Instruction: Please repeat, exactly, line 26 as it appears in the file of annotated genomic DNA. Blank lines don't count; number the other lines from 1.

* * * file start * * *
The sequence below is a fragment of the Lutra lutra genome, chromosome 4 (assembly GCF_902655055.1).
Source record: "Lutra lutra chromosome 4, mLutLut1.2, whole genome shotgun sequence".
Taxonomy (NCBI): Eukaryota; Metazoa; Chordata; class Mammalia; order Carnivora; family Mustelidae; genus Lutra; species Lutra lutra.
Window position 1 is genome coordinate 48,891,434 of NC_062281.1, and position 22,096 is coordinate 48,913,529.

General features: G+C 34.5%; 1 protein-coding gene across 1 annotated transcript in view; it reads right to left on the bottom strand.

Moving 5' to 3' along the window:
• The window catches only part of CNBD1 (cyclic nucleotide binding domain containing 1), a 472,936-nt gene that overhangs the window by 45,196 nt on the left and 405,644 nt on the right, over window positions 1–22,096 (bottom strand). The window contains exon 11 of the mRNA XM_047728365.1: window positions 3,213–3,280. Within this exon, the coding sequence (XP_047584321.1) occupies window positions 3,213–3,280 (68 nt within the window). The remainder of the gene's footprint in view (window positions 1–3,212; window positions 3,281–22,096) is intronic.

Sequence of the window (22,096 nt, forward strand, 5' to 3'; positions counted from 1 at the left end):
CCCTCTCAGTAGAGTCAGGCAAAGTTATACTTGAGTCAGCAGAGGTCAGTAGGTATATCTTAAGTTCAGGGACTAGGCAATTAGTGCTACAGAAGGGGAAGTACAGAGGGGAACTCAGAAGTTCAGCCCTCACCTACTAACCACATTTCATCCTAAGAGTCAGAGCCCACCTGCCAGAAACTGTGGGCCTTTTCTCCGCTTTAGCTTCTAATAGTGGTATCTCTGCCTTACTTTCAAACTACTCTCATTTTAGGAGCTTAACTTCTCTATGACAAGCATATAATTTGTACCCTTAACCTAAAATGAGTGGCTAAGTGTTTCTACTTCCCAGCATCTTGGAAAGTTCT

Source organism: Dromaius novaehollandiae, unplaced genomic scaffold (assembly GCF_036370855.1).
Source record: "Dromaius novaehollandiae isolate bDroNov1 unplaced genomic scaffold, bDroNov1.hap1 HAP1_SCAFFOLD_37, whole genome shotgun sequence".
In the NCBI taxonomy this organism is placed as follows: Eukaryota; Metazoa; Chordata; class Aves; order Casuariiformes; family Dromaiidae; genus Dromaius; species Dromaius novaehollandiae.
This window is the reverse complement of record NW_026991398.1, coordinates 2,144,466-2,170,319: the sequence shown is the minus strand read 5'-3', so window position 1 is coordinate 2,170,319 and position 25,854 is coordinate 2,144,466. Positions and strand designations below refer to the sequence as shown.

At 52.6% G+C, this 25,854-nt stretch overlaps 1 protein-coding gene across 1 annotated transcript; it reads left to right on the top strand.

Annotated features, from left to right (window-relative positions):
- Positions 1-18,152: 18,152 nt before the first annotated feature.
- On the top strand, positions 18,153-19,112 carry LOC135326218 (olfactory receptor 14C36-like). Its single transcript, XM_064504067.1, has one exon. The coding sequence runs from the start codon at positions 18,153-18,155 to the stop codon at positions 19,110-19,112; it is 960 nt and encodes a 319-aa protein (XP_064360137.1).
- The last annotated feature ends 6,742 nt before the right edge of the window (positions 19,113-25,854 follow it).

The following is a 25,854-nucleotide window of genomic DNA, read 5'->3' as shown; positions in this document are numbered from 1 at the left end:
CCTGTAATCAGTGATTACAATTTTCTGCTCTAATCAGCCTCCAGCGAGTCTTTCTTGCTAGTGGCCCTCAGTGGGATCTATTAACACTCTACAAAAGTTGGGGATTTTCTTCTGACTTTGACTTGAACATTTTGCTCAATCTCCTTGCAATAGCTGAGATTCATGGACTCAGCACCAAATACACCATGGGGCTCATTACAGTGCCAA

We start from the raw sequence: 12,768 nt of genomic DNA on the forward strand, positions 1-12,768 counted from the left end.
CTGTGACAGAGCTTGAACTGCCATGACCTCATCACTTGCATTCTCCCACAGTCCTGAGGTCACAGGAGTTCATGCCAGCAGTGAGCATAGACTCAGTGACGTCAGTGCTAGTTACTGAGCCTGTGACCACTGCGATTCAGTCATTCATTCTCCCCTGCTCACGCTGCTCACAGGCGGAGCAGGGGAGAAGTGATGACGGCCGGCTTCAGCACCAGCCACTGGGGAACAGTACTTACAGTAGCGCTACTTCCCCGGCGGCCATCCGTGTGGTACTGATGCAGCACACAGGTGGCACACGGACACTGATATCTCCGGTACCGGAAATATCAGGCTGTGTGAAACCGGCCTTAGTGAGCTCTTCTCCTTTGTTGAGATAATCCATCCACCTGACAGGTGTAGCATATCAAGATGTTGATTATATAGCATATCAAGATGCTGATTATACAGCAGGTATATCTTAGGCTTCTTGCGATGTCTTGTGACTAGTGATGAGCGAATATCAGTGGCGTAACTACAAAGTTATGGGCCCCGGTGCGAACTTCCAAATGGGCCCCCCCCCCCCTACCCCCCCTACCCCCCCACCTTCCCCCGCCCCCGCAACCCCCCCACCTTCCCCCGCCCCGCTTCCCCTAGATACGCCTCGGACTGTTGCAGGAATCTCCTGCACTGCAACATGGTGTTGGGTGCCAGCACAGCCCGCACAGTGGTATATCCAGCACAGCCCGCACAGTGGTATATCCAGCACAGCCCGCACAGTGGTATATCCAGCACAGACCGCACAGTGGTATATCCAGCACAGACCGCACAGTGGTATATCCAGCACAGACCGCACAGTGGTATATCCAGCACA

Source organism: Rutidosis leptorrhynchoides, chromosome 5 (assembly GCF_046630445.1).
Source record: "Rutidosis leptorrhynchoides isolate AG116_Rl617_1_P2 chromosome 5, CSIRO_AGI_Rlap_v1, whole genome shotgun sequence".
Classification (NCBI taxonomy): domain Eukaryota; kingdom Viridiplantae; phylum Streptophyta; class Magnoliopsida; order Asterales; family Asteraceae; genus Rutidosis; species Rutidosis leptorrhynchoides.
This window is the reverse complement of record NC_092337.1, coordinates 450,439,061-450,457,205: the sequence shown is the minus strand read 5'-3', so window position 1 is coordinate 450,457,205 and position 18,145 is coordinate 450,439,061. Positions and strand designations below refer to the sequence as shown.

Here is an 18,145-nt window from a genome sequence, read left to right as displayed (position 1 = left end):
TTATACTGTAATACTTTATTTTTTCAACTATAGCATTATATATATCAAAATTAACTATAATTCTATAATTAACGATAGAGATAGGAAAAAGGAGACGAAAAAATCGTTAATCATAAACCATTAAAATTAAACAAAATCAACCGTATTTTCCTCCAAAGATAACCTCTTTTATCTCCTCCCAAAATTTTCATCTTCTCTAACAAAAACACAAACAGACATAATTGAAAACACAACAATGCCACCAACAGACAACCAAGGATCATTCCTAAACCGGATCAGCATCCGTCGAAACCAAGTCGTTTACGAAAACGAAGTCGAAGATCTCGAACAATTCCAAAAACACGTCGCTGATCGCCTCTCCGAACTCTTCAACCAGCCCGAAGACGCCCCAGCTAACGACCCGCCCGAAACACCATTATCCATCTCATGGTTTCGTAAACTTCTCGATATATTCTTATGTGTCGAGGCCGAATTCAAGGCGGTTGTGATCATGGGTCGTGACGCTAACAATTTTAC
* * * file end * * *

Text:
This window is the reverse complement of record NC_092337.1, coordinates 450,439,061-450,457,205: the sequence shown is the minus strand read 5'-3', so window position 1 is coordinate 450,457,205 and position 18,145 is coordinate 450,439,061. Positions and strand designations below refer to the sequence as shown.